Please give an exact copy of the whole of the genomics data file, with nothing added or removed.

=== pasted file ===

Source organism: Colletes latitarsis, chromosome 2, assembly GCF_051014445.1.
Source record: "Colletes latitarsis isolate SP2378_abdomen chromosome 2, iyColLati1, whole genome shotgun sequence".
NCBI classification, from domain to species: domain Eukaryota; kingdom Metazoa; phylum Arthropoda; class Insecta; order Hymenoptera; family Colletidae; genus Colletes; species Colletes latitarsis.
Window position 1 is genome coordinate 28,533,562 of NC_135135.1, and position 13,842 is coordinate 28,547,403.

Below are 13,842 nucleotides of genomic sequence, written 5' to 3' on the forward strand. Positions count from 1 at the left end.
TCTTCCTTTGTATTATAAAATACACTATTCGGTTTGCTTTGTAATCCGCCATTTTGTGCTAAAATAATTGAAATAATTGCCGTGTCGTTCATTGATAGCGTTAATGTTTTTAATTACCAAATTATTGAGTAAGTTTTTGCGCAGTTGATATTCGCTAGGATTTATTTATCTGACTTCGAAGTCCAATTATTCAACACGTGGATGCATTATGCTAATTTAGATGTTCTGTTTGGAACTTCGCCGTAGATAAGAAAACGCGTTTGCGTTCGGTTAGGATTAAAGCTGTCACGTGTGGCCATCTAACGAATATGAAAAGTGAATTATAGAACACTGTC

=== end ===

Source organism: Colletes latitarsis, chromosome 2, assembly GCF_051014445.1.
Source record: "Colletes latitarsis isolate SP2378_abdomen chromosome 2, iyColLati1, whole genome shotgun sequence".
NCBI classification, from domain to species: domain Eukaryota; kingdom Metazoa; phylum Arthropoda; class Insecta; order Hymenoptera; family Colletidae; genus Colletes; species Colletes latitarsis.
Window position 1 is genome coordinate 28,533,562 of NC_135135.1, and position 13,842 is coordinate 28,547,403.

Below are 13,842 nucleotides of genomic sequence, written 5' to 3' on the forward strand. Positions count from 1 at the left end.
TCTTCCTTTGTATTATAAAATACACTATTCGGTTTGCTTTGTAATCCGCCATTTTGTGCTAAAATAATTGAAATAATTGCCGTGTCGTTCATTGATAGCGTTAATGTTTTTAATTACCAAATTATTGAGTAAGTTTTTGCGCAGTTGATATTCGCTAGGATTTATTTATCTGACTTCGAAGTCCAATTATTCAACACGTGGATGCATTATGCTAATTTAGATGTTCTGTTTGGAACTTCGCCGTAGATAAGAAAACGCGTTTGCGTTCGGTTAGGATTAAAGCTGTCACGTGTGGCCATCTAACGAATATGAAAAGTGAATTATAGAACACTGTC